Feedback on the proposal to change U+FFFD generation when decoding ill-formed UTF-8

Asmus Freytag via Unicode unicode at
Mon May 15 12:52:25 CDT 2017

On 5/15/2017 8:37 AM, Alastair Houghton via Unicode wrote:
> On 15 May 2017, at 11:21, Henri Sivonen via Unicode <unicode at> wrote:
>> In reference to:
>> I think Unicode should not adopt the proposed change.
> Disagree.  An over-long UTF-8 sequence is clearly a single error.  Emitting multiple errors there makes no sense.

Changing a specification as fundamental as this is something that should 
not be undertaken lightly.

Apparently we have a situation where implementations disagree, and have 
done so for a while. This normally means not only that the 
implementations differ, but that data exists in both formats.

Even if it were true that all data is only stored in UTF-8, any data 
converted from UFT-8 back to UTF-8 going through an interim stage that 
requires UTF-8 conversion would then be different based on which 
converter is used.

Implementations working in UTF-8 natively would potentially see three 
1) the original ill-formed data
2) data converted with single FFFD
3) data converted with multiple FFFD

These forms cannot be compared for equality by binary matching.

The best that can be done is to convert (1) into one of the other forms 
and then compare treating any run of FFFD code points as equal to any 
other run, irrespective of length.
(For security-critical applications, the presence of any FFFD should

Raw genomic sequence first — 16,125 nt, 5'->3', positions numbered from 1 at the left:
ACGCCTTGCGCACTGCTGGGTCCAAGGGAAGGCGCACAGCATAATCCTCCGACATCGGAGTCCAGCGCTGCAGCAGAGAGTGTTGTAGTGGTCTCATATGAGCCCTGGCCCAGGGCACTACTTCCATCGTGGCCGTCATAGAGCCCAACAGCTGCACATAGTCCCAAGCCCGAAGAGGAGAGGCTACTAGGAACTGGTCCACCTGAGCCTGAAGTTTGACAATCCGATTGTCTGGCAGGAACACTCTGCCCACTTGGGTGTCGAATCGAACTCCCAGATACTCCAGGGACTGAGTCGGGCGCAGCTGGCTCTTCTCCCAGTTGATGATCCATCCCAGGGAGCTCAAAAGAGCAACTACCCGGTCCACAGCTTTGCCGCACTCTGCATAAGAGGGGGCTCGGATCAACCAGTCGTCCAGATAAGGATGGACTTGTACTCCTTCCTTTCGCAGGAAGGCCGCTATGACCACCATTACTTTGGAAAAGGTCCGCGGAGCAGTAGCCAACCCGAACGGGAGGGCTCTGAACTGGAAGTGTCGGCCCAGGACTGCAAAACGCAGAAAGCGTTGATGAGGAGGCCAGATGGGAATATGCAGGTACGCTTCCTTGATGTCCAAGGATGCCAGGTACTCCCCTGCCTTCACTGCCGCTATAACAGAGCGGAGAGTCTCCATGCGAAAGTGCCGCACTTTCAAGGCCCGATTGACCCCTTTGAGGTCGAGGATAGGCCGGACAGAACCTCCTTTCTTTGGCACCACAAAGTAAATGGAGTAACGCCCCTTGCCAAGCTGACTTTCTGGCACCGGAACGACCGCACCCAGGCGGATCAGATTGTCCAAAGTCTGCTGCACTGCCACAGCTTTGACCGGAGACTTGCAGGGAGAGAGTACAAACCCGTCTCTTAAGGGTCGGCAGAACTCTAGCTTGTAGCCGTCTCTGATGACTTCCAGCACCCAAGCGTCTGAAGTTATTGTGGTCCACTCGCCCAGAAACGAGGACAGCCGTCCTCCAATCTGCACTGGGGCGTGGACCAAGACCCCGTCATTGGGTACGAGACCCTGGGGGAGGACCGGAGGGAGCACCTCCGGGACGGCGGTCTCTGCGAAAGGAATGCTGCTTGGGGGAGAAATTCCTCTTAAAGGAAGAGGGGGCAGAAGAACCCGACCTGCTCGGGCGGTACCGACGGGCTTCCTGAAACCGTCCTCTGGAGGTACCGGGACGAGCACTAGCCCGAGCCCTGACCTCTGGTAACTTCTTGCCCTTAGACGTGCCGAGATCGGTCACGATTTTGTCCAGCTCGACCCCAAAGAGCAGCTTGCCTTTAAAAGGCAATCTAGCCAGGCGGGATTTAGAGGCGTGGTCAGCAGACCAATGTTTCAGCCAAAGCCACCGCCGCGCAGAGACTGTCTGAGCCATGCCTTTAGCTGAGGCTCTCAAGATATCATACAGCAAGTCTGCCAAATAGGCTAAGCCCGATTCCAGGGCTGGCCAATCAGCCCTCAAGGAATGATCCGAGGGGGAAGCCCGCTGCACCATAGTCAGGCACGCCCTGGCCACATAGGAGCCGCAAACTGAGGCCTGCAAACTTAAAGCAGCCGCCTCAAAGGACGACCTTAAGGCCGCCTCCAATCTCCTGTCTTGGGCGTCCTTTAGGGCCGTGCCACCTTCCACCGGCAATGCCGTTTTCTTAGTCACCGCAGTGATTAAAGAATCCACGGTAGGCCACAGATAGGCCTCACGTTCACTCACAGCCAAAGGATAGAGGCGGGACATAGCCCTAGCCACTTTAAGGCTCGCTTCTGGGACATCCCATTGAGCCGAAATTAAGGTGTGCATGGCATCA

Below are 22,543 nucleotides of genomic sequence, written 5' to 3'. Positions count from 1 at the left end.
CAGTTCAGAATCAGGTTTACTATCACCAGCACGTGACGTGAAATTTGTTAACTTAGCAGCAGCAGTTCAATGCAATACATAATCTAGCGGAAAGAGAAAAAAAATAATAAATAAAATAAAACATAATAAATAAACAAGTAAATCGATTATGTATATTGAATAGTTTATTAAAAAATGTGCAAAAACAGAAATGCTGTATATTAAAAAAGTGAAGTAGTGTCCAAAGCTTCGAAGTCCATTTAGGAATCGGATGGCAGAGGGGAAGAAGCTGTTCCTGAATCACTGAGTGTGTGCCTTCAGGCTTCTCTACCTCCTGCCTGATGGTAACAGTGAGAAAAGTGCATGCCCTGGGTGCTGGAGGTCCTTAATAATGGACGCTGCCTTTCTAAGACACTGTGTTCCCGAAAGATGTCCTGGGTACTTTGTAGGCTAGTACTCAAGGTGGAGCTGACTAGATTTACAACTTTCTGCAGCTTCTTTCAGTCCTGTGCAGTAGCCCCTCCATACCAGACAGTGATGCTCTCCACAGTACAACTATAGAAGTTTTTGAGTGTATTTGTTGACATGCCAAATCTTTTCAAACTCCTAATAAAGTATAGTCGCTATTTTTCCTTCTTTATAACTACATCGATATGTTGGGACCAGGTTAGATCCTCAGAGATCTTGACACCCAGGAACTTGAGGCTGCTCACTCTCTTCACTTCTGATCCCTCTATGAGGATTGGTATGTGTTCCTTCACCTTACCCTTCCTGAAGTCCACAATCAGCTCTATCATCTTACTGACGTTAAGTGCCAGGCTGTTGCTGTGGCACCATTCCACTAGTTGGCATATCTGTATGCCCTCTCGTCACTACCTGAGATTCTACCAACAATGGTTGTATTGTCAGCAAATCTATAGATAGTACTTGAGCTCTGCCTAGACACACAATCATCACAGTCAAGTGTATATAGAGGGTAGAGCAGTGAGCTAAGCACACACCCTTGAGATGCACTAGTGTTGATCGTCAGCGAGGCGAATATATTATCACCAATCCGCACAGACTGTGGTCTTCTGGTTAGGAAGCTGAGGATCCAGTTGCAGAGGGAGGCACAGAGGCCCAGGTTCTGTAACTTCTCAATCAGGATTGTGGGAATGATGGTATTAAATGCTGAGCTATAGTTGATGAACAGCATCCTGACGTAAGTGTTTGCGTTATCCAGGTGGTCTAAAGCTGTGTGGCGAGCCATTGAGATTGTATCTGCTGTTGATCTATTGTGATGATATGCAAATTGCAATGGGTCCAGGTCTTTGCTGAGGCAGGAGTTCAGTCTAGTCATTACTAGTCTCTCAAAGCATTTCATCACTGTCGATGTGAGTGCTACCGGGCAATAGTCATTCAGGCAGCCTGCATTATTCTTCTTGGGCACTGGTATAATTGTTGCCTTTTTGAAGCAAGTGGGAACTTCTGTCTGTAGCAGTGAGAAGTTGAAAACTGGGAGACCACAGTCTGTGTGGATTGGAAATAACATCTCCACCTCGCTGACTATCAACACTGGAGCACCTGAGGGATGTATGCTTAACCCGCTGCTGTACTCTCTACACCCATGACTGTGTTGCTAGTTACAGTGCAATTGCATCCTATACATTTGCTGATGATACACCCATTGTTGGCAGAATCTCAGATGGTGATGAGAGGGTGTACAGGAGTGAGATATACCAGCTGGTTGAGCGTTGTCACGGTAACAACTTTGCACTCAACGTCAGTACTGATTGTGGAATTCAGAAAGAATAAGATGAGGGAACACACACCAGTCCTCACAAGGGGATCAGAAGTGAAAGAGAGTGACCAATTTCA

render the data invalid, so the comparisons we'd be talking about here 
would be for general purpose, like search).

Because we've had years of multiple implementations, it would be 
expected that copious data exists in all three formats, and that data 
will not go away. Changing the specification to pick one of these 
formats as solely conformant is IMHO too late.


>> ICU uses UTF-16 as its in-memory Unicode representation, so ICU isn't
>> representative of implementation concerns of implementations that use
>> UTF-8 as their in-memory Unicode representation.
>> Even though there are notable systems (Win32, Java, C#, JavaScript,
>> ICU, etc.) that are stuck with UTF-16 as their in-memory
>> representation, which makes concerns of such implementation very
>> relevant, I think the Unicode Consortium should acknowledge that
>> UTF-16 was, in retrospect, a mistake
> You may think that.  There are those of us who do not.  The fact is that UTF-16 makes sense as a default encoding in many cases.  Yes, UTF-8 is more efficient for primarily ASCII text, but that is not the case for other situations and the fact is that handling surrogates (which is what proponents of UTF-8 or UCS-4 usually focus on) is no more complicated than handling combining characters, which you have to do anyway.
>> Therefore, despite UTF-16 being widely used as an in-memory
>> representation of Unicode and in no way going away, I think the
>> Unicode Consortium should be *very* sympathetic to technical
>> considerations for implementations that use UTF-8 as the in-memory
>> representation of Unicode.
> I don’t think the Unicode Consortium should be unsympathetic to people who use UTF-8 internally, for sure, but I don’t see what that has to do with either the original proposal or with your criticism of UTF-16.
> [snip]
>> If the proposed
>> change was adopted, while Draconian decoders (that fail upon first
>> error) could retain their current state machine, implementations that
>> emit U+FFFD for errors and continue would have to add more state
>> machine states (i.e. more complexity) to consolidate more input bytes
>> into a single U+FFFD even after a valid sequence is obviously
>> impossible.
> “Impossible”?  Why?  You just need to add some error states (or *an* error state and a counter); it isn’t exactly difficult, and I’m sure ICU isn’t the only library that already did just that *because it’s clearly the right thing to do*.
> Kind regards,
> Alastair.
> --

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